The Great Scenes: Sally Menke Memorial (1953-2010)

I’ve got several ideas for this series in the pipeline, but the recent and tragic news about longtime Quentin Tarantino collaborator Sally Menke spurred me to highlight the brilliant work she did as an elite film editor.

It’s impossible to find one scene that best defines the results of their work relationship. They’ve given us perfection on screen, way more than once. My favorite film of all time is Tarantino’s Reservoir Dogs, which is its own clinic in effective editing techniques. It’s filled with flawless examples of these great scenes, many of which I’m sure I’ll write about here.

But in honor of Menke, I went with one from her and Tarantino’s most famous and controversial film, Pulp Fiction. I encourage you not to stop here and explore her work beyond this minute and a half of material, even if you’ve already seen most of her filmography. Most of it deserves repeat viewings and then some.

Sally Menke will be missed.

The Movie: Pulp Fiction

Spoiler level:

The Setup:
Well into “The Gold Watch,” we find Butch (Bruce Willis) making a hasty trip back to his L.A. apartment where he make a quick grab for his titular accessory, right next to the kangaroo on the side table, before he and his girlfriend escape the city and Marcellus Wallace, the crime lord who will kill the boxer on sight for failing to throw a fixed boxing match.


When Butch finally makes it home, after a gorgeous steadicam long take getting there, he gets a little hungry and throws some pop tarts into the toaster before he makes his way back to the motel. As he turns on the toaster, he notices something that shouldn’t be there, a silenced machine gun on his kitchen counter. Struggling to put the pieces together, Butch picks up the gun to study it before he hears his toilet flush just a few feet away.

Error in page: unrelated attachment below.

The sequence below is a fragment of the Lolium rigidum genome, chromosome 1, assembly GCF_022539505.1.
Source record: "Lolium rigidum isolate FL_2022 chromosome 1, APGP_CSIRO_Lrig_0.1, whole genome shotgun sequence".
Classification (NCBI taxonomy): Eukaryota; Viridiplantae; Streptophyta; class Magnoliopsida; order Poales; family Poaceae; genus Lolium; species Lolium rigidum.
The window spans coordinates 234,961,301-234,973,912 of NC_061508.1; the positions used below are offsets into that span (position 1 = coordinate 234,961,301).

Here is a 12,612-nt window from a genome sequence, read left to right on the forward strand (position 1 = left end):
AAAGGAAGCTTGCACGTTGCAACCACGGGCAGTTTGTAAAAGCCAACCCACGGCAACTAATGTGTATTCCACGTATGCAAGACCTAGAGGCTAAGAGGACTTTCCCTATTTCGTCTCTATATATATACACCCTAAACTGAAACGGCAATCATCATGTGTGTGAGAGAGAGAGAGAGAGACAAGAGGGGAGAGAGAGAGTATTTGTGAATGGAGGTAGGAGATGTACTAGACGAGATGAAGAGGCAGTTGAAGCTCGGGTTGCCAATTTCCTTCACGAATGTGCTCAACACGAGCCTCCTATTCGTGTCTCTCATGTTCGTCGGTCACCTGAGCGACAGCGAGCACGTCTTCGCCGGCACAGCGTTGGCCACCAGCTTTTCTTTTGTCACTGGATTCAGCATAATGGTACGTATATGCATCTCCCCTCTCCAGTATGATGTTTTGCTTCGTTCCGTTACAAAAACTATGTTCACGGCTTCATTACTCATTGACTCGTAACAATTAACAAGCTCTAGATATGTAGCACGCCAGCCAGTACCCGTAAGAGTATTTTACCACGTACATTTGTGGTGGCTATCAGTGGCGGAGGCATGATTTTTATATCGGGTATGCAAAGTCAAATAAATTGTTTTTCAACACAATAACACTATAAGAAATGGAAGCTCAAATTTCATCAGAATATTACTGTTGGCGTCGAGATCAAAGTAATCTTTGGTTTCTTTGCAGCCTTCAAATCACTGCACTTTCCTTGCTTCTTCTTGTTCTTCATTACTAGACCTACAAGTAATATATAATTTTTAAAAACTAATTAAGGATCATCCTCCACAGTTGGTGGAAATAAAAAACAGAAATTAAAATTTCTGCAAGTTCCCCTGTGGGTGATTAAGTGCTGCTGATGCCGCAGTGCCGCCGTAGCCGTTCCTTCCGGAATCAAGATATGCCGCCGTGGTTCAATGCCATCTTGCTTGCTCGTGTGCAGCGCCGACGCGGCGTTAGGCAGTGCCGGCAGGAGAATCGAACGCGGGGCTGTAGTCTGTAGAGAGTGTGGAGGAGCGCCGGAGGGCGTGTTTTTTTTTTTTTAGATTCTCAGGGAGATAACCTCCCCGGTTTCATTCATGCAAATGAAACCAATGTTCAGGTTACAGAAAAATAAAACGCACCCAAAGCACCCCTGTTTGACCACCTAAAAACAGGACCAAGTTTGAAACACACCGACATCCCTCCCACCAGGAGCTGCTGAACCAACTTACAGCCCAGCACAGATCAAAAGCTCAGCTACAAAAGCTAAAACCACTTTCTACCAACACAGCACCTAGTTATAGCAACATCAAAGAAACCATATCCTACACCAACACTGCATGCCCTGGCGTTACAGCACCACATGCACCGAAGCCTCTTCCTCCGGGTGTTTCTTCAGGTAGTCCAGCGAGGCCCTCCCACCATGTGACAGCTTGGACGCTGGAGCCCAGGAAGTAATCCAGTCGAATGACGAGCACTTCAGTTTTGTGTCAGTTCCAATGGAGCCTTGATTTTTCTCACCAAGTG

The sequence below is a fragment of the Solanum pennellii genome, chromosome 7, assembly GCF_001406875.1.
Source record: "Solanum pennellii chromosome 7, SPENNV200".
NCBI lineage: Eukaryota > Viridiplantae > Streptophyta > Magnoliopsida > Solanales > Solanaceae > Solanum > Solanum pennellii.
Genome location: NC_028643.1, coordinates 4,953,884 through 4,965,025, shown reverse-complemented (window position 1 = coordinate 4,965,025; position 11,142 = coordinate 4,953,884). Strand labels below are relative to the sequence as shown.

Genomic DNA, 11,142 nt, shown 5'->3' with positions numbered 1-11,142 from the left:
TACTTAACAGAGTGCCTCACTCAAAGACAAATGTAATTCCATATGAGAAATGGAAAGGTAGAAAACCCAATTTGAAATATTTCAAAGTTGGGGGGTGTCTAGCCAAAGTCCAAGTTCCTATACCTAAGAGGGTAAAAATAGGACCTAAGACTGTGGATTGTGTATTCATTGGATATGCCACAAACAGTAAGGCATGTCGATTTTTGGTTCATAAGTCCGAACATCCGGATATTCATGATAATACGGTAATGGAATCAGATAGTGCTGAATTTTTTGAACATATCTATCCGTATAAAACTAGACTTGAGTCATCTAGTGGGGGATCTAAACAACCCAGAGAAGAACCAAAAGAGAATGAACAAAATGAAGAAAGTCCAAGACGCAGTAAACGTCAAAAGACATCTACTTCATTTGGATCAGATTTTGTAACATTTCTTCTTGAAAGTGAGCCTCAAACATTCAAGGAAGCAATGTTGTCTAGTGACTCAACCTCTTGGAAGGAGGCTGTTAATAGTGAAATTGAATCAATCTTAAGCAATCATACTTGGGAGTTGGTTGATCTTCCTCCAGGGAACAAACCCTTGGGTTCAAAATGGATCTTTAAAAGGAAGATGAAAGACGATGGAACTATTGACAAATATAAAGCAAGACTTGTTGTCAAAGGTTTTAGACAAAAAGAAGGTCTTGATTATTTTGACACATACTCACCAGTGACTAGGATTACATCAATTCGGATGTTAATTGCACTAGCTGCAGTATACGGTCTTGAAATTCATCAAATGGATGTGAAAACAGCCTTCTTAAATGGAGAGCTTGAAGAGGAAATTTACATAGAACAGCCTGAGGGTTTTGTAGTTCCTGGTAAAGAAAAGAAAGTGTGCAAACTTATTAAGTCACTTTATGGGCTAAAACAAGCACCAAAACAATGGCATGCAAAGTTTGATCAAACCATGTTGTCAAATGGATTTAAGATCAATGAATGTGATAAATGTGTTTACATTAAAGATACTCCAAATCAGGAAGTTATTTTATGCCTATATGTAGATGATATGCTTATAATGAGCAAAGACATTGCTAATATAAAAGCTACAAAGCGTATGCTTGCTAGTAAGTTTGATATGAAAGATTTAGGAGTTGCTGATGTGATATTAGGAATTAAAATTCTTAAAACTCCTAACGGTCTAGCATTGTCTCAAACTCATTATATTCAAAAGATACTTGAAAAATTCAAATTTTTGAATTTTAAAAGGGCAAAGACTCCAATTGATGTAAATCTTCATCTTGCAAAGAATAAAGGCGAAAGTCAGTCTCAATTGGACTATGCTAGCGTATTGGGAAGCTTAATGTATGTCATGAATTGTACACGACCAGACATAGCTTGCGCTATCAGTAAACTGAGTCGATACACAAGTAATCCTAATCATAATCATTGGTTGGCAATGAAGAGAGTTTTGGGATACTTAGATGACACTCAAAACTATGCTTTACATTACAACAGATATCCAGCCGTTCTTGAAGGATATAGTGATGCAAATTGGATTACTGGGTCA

Brilliantly pushing in is Tarantino to a shot of Butch hearing the flush and aiming the gun in the bathroom’s direction, and then…out comes Vincent Vega (John Travolta), the hitman hired by Wallace to eliminate Butch, and the guy with whom Butch previously had a testy encounter at Wallace’s bar. The guys share a stare-down, Butch with the clear advantage, given the loaded oozy and all.

Once the toaster pops, BANG!!!!!!!! Butch’s reflexes give in to the tension, as he lets Vincent have it, sending the hitman back into the bathroom with a spray of bullets.

Why It’s Great: Just because. OK, I’ll elaborate. Nobody’s better at thickening a room with tension than Tarantino, and he can thank the late Sally Menke for it. This is a perfectly edited, crucial sequence in a milestone picture that would define 1990s cinema.

Consider the stakes. How could the possibly get any higher for this character, an antihero we suddenly find ourselves rooting for, given the rest of the field. He’s just as much of a crook as Wallace, Vega or the couple in the diner at the beginning and end of the film. He’s a crooked fighter who bets on his own fixed fight before literally killing his opening in the ring and making off with the loot and betraying his “employer.”

Butch inadvertently saved his own life and further put his enemy into a corner by walking into his apartment at the precise time he should have. A moment earlier or later would have meant his death. By sheer luck, he turns the tables. Butch says to himself after the scene, “They keep underestimating you, Butch,” but this was a result of fate, not control.

Whether or not Butch would have pulled that trigger without the presence of the toaster is as unknown as the contents inside the mysterious briefcase we see throughout the film. Butch and Vincent didn’t like each other, for whatever reason. Either of them just needed one excuse. Vince’s was Marcellus wanted him dead, and Butch’s was self defense. Both men got their wish, but Butch saw it through.

This may not even be the best scene in Pulp Fiction, but see if you don’t struggle to figure out which is. To re-use “milestone,” this scene reflects the innovative style for which this movie is so highly praised. The film’s non-linear storyline gained notoriety early on, and Tarantino and Menke deliver it seamlessly. By the end of the film, when we’ve jumped back in the timeline, we see Vincent alive and well earlier that day or week, and we’re back rooting for him as if he lives through the film. But no.

I’m reminded of Samuel L. Jackson’s quote in Jackie Brown when he says, “That, my friend, is a clear-cut case of him or me. And you best believe, it ain’t gon’ be me.” Butch and Ordell Robie think alike, I reckon.